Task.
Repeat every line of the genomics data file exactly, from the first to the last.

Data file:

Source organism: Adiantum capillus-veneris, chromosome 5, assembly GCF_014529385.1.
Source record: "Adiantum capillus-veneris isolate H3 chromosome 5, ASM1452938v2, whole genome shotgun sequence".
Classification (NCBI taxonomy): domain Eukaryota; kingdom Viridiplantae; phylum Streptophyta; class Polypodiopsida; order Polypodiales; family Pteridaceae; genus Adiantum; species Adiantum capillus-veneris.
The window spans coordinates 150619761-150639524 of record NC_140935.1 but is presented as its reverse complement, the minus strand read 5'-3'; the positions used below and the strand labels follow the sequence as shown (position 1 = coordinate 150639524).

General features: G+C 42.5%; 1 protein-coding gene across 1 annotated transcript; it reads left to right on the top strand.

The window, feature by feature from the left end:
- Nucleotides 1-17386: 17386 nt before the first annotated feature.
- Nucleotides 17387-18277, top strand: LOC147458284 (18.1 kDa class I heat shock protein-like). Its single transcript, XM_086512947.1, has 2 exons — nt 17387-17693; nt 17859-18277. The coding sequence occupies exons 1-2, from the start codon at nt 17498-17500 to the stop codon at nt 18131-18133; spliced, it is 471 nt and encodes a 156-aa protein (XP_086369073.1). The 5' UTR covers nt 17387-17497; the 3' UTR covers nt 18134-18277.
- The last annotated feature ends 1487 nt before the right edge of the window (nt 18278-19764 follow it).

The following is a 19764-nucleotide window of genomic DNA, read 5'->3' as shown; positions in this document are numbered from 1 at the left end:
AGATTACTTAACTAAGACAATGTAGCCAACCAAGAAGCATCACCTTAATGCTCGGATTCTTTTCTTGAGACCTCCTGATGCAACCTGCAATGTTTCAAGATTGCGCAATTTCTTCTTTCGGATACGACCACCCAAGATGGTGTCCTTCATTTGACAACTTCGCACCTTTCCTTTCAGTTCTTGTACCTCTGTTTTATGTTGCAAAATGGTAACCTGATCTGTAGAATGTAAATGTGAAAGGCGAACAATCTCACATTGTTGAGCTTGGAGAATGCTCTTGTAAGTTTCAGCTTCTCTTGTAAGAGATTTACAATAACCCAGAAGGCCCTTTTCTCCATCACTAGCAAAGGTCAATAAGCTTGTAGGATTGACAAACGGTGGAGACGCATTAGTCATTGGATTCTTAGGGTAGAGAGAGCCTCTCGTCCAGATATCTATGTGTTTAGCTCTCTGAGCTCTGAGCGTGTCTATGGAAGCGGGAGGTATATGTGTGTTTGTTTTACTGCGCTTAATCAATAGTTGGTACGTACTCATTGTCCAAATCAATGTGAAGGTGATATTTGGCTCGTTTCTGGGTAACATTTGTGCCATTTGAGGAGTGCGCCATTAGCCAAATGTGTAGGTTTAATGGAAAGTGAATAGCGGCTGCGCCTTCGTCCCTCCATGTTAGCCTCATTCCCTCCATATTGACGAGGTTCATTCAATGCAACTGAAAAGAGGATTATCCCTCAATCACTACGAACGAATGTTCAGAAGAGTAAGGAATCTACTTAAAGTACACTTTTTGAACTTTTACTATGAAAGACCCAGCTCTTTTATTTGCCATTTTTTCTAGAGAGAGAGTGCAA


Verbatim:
Source organism: Adiantum capillus-veneris, chromosome 5, assembly GCF_014529385.1.
Source record: "Adiantum capillus-veneris isolate H3 chromosome 5, ASM1452938v2, whole genome shotgun sequence".
Classification (NCBI taxonomy): domain Eukaryota; kingdom Viridiplantae; phylum Streptophyta; class Polypodiopsida; order Polypodiales; family Pteridaceae; genus Adiantum; species Adiantum capillus-veneris.
The window spans coordinates 150619761-150639524 of record NC_140935.1 but is presented as its reverse complement, the minus strand read 5'-3'; the positions used below and the strand labels follow the sequence as shown (position 1 = coordinate 150639524).

General features: G+C 42.5%; 1 protein-coding gene across 1 annotated transcript; it reads left to right on the top strand.

The window, feature by feature from the left end:
- Nucleotides 1-17386: 17386 nt before the first annotated feature.
- Nucleotides 17387-18277, top strand: LOC147458284 (18.1 kDa class I heat shock protein-like). Its single transcript, XM_086512947.1, has 2 exons — nt 17387-17693; nt 17859-18277. The coding sequence occupies exons 1-2, from the start codon at nt 17498-17500 to the stop codon at nt 18131-18133; spliced, it is 471 nt and encodes a 156-aa protein (XP_086369073.1). The 5' UTR covers nt 17387-17497; the 3' UTR covers nt 18134-18277.
- The last annotated feature ends 1487 nt before the right edge of the window (nt 18278-19764 follow it).

The following is a 19764-nucleotide window of genomic DNA, read 5'->3' as shown; positions in this document are numbered from 1 at the left end:
AGATTACTTAACTAAGACAATGTAGCCAACCAAGAAGCATCACCTTAATGCTCGGATTCTTTTCTTGAGACCTCCTGATGCAACCTGCAATGTTTCAAGATTGCGCAATTTCTTCTTTCGGATACGACCACCCAAGATGGTGTCCTTCATTTGACAACTTCGCACCTTTCCTTTCAGTTCTTGTACCTCTGTTTTATGTTGCAAAATGGTAACCTGATCTGTAGAATGTAAATGTGAAAGGCGAACAATCTCACATTGTTGAGCTTGGAGAATGCTCTTGTAAGTTTCAGCTTCTCTTGTAAGAGATTTACAATAACCCAGAAGGCCCTTTTCTCCATCACTAGCAAAGGTCAATAAGCTTGTAGGATTGACAAACGGTGGAGACGCATTAGTCATTGGATTCTTAGGGTAGAGAGAGCCTCTCGTCCAGATATCTATGTGTTTAGCTCTCTGAGCTCTGAGCGTGTCTATGGAAGCGGGAGGTATATGTGTGTTTGTTTTACTGCGCTTAATCAATAGTTGGTACGTACTCATTGTCCAAATCAATGTGAAGGTGATATTTGGCTCGTTTCTGGGTAACATTTGTGCCATTTGAGGAGTGCGCCATTAGCCAAATGTGTAGGTTTAATGGAAAGTGAATAGCGGCTGCGCCTTCGTCCCTCCATGTTAGCCTCATTCCCTCCATATTGACGAGGTTCATTCAATGCAACTGAAAAGAGGATTATCCCTCAATCACTACGAACGAATGTTCAGAAGAGTAAGGAATCTACTTAAAGTACACTTTTTGAACTTTTACTATGAAAGACCCAGCTCTTTTATTTGCCATTTTTTCTAGAGAGAGAGTGCAA